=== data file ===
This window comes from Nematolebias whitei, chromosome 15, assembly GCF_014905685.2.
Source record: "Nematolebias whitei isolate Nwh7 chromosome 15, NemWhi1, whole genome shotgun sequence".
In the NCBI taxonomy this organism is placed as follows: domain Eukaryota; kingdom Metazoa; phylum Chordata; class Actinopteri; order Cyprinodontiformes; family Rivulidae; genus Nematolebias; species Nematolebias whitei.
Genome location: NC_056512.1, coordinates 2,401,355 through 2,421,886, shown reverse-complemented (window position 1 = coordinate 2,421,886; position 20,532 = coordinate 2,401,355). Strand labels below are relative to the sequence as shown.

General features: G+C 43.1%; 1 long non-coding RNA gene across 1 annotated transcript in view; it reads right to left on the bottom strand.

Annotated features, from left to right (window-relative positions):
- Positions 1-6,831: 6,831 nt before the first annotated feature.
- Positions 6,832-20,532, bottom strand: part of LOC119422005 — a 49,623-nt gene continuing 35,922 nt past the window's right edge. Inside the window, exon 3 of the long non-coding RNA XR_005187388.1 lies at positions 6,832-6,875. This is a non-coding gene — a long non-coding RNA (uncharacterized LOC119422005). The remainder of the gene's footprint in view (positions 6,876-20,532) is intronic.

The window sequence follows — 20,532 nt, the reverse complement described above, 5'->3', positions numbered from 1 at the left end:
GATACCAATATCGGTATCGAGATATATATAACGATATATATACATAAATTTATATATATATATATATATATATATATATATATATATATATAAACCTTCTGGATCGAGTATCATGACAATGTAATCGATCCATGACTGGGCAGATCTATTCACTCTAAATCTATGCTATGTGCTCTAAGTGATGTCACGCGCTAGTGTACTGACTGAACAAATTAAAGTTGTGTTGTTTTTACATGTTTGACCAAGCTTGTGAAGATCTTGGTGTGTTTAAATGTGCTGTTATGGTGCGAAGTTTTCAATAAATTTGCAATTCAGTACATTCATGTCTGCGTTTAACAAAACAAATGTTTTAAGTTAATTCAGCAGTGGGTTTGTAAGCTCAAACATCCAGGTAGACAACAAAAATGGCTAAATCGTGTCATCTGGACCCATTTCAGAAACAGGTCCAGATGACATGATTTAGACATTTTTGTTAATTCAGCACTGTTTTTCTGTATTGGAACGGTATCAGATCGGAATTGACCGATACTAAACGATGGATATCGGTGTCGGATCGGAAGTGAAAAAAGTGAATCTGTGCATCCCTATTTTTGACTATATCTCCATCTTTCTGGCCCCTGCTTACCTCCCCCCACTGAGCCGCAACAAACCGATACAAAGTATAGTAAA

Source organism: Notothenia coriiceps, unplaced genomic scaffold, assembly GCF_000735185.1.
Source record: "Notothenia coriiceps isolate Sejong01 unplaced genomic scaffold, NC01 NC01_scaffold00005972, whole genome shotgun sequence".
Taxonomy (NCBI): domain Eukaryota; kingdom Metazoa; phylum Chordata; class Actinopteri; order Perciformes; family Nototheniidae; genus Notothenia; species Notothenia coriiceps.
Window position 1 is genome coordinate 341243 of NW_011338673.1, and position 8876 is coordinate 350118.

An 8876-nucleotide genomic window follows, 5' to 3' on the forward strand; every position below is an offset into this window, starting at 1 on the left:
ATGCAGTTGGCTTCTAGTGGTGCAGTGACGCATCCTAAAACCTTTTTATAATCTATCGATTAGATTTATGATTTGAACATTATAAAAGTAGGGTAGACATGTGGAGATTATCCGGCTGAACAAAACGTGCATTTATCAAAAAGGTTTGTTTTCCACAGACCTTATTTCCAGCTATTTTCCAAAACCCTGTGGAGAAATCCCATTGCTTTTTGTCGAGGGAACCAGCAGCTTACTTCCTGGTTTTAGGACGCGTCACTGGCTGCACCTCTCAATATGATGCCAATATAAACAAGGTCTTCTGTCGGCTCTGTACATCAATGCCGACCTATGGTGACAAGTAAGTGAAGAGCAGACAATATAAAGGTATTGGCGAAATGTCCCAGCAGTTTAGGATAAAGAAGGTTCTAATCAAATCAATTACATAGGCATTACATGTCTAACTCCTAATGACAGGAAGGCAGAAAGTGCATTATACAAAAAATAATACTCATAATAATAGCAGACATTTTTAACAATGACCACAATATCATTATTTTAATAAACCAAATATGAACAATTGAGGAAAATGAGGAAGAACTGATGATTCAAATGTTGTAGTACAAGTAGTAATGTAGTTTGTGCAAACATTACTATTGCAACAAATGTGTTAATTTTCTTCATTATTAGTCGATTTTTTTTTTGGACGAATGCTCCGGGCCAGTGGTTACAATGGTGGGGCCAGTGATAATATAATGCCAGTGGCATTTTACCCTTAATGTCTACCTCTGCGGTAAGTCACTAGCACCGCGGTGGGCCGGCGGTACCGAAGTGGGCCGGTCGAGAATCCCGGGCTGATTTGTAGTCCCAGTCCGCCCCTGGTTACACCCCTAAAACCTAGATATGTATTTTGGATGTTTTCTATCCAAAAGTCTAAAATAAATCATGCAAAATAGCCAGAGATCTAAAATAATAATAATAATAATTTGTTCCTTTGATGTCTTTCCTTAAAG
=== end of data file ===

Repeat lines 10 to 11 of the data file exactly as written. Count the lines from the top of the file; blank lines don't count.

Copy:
GATACCAATATCGGTATCGAGATATATATAACGATATATATACATAAATTTATATATATATATATATATATATATATATATATATATATATAAACCTTCTGGATCGAGTATCATGACAATGTAATCGATCCATGACTGGGCAGATCTATTCACTCTAAATCTATGCTATGTGCTCTAAGTGATGTCACGCGCTAGTGTACTGACTGAACAAATTAAAGTTGTGTTGTTTTTACATGTTTGACCAAGCTTGTGAAGATCTTGGTGTGTTTAAATGTGCTGTTATGGTGCGAAGTTTTCAATAAATTTGCAATTCAGTACATTCATGTCTGCGTTTAACAAAACAAATGTTTTAAGTTAATTCAGCAGTGGGTTTGTAAGCTCAAACATCCAGGTAGACAACAAAAATGGCTAAATCGTGTCATCTGGACCCATTTCAGAAACAGGTCCAGATGACATGATTTAGACATTTTTGTTAATTCAGCACTGTTTTTCTGTATTGGAACGGTATCAGATCGGAATTGACCGATACTAAACGATGGATATCGGTGTCGGATCGGAAGTGAAAAAAGTGAATCTGTGCATCCCTATTTTTGACTATATCTCCATCTTTCTGGCCCCTGCTTACCTCCCCCCACTGAGCCGCAACAAACCGATACAAAGTATAGTAAA

Source organism: Notothenia coriiceps, unplaced genomic scaffold, assembly GCF_000735185.1.